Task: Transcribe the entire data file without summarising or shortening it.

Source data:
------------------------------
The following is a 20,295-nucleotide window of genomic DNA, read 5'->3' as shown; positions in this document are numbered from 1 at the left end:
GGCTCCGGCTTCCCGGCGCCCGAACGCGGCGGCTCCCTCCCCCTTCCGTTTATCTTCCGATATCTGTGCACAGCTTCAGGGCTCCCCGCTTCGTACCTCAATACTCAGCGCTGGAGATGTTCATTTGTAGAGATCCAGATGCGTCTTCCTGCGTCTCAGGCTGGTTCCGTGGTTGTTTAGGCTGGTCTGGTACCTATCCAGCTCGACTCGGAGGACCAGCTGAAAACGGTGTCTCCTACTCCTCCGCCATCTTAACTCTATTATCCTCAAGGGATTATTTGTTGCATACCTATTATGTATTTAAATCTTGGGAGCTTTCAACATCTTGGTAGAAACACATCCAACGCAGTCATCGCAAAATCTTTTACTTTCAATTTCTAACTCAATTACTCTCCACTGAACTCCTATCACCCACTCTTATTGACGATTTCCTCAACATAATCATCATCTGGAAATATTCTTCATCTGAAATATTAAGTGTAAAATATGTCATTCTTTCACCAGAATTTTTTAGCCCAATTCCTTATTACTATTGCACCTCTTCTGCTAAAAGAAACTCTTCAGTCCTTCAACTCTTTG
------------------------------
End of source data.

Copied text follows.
The following is a 20,295-nucleotide window of genomic DNA, read 5'->3' as shown; positions in this document are numbered from 1 at the left end:
GGCTCCGGCTTCCCGGCGCCCGAACGCGGCGGCTCCCTCCCCCTTCCGTTTATCTTCCGATATCTGTGCACAGCTTCAGGGCTCCCCGCTTCGTACCTCAATACTCAGCGCTGGAGATGTTCATTTGTAGAGATCCAGATGCGTCTTCCTGCGTCTCAGGCTGGTTCCGTGGTTGTTTAGGCTGGTCTGGTACCTATCCAGCTCGACTCGGAGGACCAGCTGAAAACGGTGTCTCCTACTCCTCCGCCATCTTAACTCTATTATCCTCAAGGGATTATTTGTTGCATACCTATTATGTATTTAAATCTTGGGAGCTTTCAACATCTTGGTAGAAACACATCCAACGCAGTCATCGCAAAATCTTTTACTTTCAATTTCTAACTCAATTACTCTCCACTGAACTCCTATCACCCACTCTTATTGACGATTTCCTCAACATAATCATCATCTGGAAATATTCTTCATCTGAAATATTAAGTGTAAAATATGTCATTCTTTCACCAGAATTTTTTAGCCCAATTCCTTATTACTATTGCACCTCTTCTGCTAAAAGAAACTCTTCAGTCCTTCAACTCTTTG